Logic circuit 49 is connected to each of counters, or frequency dividers, 45, 46 and 47 and is adapted to produce an output signal when the cumulative count of recyclical counter 44 is within a first predetermined range. For example, and as will be described below, logic circuit 49, which is formed of gating circuits shown in greater detail in FIG. 8, is adapted to produce an output signal of a relatively higher voltage level, referred to herein as a binary "1," when the cumulative count of counter 44 is between the counts of three and thirty-two, inclusive. Logic circuit 50 is adapted to perform a similar function as logic circuit 49 and also is formed of gating circuits shown in detail in FIG. 8. Logic circuit 50 is operative to produce an output signal represented as a binary "1" when the cumulative count of counter 44 is between the counts of thirty-three and sixty-seven, inclusive. Thus, when counter 44, which is capable of counting from zero to seventy and then recycling, exhibits a count of sixty-eight, sixty-nine, zero (which corresponds to seventy), one, or two, neither logic circuit 49 nor logic circuit 50 produces a binary "1."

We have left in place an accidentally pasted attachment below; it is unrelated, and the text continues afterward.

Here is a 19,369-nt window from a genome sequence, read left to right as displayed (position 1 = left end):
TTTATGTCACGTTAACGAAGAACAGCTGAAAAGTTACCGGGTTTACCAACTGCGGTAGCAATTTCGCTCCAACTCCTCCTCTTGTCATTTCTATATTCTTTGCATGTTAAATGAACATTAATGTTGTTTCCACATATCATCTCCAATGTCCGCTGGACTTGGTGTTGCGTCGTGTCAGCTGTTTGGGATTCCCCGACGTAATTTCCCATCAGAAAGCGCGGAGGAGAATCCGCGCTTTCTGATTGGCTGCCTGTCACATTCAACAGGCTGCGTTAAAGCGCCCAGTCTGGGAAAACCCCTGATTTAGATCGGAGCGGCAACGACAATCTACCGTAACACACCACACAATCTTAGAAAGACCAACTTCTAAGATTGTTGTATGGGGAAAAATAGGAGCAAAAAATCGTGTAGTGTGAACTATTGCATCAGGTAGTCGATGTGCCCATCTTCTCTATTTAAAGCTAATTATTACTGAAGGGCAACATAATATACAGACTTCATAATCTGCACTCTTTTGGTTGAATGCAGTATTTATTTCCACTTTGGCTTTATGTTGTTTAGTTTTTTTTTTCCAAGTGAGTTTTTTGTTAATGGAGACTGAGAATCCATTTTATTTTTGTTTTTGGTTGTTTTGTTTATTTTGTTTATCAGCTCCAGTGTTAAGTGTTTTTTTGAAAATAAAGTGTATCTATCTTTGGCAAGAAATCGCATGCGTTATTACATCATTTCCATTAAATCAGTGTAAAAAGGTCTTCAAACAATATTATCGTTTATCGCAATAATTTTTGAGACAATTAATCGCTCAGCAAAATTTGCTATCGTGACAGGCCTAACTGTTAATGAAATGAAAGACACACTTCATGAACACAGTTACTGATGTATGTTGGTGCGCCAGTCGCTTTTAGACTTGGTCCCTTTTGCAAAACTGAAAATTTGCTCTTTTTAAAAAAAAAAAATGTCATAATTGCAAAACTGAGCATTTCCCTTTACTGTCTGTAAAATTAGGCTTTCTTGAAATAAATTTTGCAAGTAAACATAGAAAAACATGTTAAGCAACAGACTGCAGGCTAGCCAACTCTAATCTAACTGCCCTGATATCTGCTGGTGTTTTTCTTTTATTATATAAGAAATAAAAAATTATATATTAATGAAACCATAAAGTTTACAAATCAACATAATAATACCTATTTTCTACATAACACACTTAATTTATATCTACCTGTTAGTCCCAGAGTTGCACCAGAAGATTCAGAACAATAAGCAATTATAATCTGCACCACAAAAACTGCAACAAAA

Current converter 51 is connected to logic circuits 49 and 50 and is adapted to supply a charging or discharge current to integrating circuit 56 depending upon which of the logic circuits produces a binary "1." The current converter includes a pair of transistors, shown as NPN-type transistor 52 and 53, having their emitter electrodes connected in common to a current source 54. The collector electrode of transistor 53 is connected to a current-mirror circuit 55, the output of this current-mirror circuit being coupled to integrating circuit 56. The collector electrode of transistor 52 is connected directly to integrating circuit 56. The base electrodes of transistors 52 and 53 are connected to logic circuits 49 and 50, respectively. Integrating circuit 56 is comprised of a capacitor 57 adapted to be charged or discharged in accordance with the operation of current converter 51. The integrating circuit additionally includes a pair of oppositely-poled diodes 58 and 59 connected in parallel with a resistor 60, this circuit being connected between capacitor 57 and mixing circuit 28. Resistor 50 is of a relatively high resistance, and diodes 58 and 59 tend to limit the magnitude of the voltage supplied to the mixing circuit from capacitor 57.